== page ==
Coincidentally, as a result of the way A24 markets its films, I made the decision in 2017 to NEVER watch trailers again, and unsurprisingly, I haven’t had a movie ruined since then (The Invisible Man trailer gave up many of its jawdropping moments). It's tough to avoid them, especially if you watch network TV or subscribe to the cheaper tier of Hulu, but I've embraced an awkward trailer stance (eyes shut tight, finger-plugged ears) to combat terrible marketing.

Sunday, May 17, 2020

Quick Takes: Z, Porno, Why Don't You Just Die, The Droving

When this works it has some great tension, well-staged scares and overall eeriness. Eyes staring back from the darkness of a child’s bedroom is particularly effective, as is one vicious moment that I had to rewind to accept. The third act completely drops the ball, becomes repetitive, and it’s clear they didn’t know where to go from the premature climax. Just for once I’d like to see both parents on the same side. The level-headed, doubting man, hysterical woman routine is such a tired, insulting trope. As Shudder originals go, this is above average.




Admittedly, there is some juvenile fun to be had in the tawdry PORNO, but it’s just not a grower. The pace is clunky and the action spurts out in fits and drabs. Thankfully, the likable ensemble cast holds the film firmly together, and they help us through an intolerably gratuitous scene that would burst any man’s bubble. But things wither the moment you realize the big bad is nothing more than boobs and a mask. It’s supposed to be a sleaze-fest and it’s more of an uninspired snooze-fest.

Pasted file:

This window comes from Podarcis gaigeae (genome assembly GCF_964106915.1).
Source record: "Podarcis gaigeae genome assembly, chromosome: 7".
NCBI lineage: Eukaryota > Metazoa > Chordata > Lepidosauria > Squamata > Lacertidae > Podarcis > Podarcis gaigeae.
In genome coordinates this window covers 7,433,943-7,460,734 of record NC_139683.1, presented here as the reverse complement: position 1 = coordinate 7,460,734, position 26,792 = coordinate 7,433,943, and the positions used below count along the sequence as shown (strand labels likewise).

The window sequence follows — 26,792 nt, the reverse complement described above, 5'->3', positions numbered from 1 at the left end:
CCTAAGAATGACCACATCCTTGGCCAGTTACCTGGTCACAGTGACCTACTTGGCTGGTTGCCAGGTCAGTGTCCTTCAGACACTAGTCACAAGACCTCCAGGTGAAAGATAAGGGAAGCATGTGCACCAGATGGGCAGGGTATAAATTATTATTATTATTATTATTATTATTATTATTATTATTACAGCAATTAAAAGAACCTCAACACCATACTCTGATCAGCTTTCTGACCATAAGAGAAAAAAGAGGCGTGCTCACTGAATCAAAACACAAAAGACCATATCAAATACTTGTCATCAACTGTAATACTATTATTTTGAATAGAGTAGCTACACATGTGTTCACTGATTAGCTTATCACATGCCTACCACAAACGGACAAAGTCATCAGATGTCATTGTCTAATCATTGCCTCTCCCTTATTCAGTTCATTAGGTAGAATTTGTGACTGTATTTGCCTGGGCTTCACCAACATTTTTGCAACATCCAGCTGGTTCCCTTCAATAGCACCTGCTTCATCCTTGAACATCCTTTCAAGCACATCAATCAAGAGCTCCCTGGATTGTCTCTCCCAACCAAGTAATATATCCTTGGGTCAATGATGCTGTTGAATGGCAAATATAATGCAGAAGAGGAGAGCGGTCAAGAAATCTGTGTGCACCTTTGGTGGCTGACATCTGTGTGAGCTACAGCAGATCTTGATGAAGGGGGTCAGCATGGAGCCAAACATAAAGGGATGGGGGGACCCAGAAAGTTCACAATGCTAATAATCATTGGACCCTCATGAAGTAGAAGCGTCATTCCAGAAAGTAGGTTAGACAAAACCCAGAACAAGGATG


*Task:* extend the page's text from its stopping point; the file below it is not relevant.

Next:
WHY DON'T YOU JUST DIE! is a gleefully vicious little film that is so damn bloody, implausible and action-filled. I loved every minute of it! It's dark humor coupled with brutish performances and even a little bit of heart make it all work, even though the majority of the film takes place in one room. There's some very vibrant artistry on display with impeccable production design, colorful lighting, and fun, energetic camerawork. You can clearly see the Quentin Tarantino, Martin Scorsese, and Park Chan-wook influences. I'm very excited to see what director Kirill Sokolo has coming next!



THE DROVING upholds its bargain, promising a woeful tale of loss & revenge entwined with a regional folktale. Beautifully shot against stunning U.K. vistas with dynamic sound, wind practically whips around you. Adept performances with surprising character developments & a chilling ending land the devilry of this indie horror.